Director: Captain John Noel
Cast: George Mallory, Andrew Irvine
Watch The Epic of Everest online: BFI Player
In 1924, George Mallory and Andrew Irvine attempted to climb Mount Everest. Even more incredible than that, someone was there to capture it on camera. Restored by the BFI and released in cinemas and on video on-demand simultaneously today, Captain John Noel’s account of the expedition is breathtaking stuff: an astonishing record of an astonishing feat. As the film puts it, it’s a document of man’s “bold struggle to reach the TOP OF THE WORLD”.
To call The Epic of Everest a documentary, though, is perhaps misleading. It’s closer to an art installation. Timelapse photography of clouds and shadows are as stunning as anything by David Attenborough’s team today, but the BFI’s new version turns them into something from a higher plane.
The title cards – of which there are many – describe Irvine and Mallory’s journey as a voyage “into a fairyland of ice”. Noel’s visuals more than live up to it. Lovingly brought back to their original form, the great white silence of the Himalayas is a vivid smorgasbord of colour: red peaks, blue snow, grey air.
The ethereal tints and hues are given even more of an otherworldly feel by Simon Fisher Turner’s new music. The score, which combines found sounds with Tibetan horns and Yak bells, presents Everest as a place of natural tranquility – disrupted by the electronic presence of man. Recordings of lamas from the film’s original 1924 premiere in London add to the period atmosphere, especially when accompanied by Noel’s condescending, colonial attitude towards Tibetan locals.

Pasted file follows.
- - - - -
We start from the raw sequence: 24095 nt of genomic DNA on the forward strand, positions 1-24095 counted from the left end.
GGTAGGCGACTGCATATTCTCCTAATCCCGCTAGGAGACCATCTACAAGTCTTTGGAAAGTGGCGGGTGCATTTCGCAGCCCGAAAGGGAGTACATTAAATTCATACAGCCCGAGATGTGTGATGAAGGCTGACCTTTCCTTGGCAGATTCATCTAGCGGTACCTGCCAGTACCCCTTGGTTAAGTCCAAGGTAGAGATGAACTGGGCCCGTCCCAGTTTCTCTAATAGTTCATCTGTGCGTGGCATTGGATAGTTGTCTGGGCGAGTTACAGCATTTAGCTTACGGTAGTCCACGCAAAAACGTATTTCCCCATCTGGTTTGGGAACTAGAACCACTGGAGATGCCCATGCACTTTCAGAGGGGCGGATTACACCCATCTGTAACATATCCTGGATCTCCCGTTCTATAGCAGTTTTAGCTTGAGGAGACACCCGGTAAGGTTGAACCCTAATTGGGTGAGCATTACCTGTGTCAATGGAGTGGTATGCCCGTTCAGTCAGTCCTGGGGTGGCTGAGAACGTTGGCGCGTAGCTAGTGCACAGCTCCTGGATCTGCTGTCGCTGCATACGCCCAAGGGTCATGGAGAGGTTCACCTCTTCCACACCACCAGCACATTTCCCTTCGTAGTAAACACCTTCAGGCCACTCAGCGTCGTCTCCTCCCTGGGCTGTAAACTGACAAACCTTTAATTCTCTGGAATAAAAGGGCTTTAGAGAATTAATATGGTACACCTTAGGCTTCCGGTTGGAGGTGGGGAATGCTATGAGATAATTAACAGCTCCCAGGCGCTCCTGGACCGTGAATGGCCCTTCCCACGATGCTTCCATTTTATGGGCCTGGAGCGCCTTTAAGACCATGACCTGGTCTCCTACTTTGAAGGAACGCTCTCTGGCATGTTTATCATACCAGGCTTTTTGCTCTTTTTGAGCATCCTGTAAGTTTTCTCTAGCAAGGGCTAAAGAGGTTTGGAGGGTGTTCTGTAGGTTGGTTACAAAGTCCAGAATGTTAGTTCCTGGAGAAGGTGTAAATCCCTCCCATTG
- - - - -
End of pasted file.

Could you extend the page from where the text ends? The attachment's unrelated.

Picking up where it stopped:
The villagers look at the camera with bemusement or happy surprise, as the Brits prepare to face the inhospitable welcome of the mountain. When they climb higher, the noises fade out to be replaced by breathing, getting louder and louder. At this point, we begin to realise just how much awe the movie has, not just for its intrepid explorers but the thing they are trying to conquer.
As Irvine and Mallory disappear from sight at the very top, their fate shrouded in mystery, the scale of nature on display is jaw-dropping. Filmed from two miles away, these are some of the first long-range telephoto shots ever put on celluloid. The fact that they were taken 26,000 feet up in the air is staggering.
The mount, we are informed by the reverent Noel, is known as “Chomolungma”, meaning “Goddess Mother of the Mountains”. An eye-opening, landmark triumph of human ambition, The Epic of Everest worships her with a terrifying inevitability.
The Epic of Everest premieres tonight as the Archive Gala screening at the London Film Festival. Thanks to the BFI Player, the BFI’s new video on-demand service, you can worship her too from the comfort of your own home.
For more information, visit http://player.bfi.org.uk/ – or read our BFI Player guide.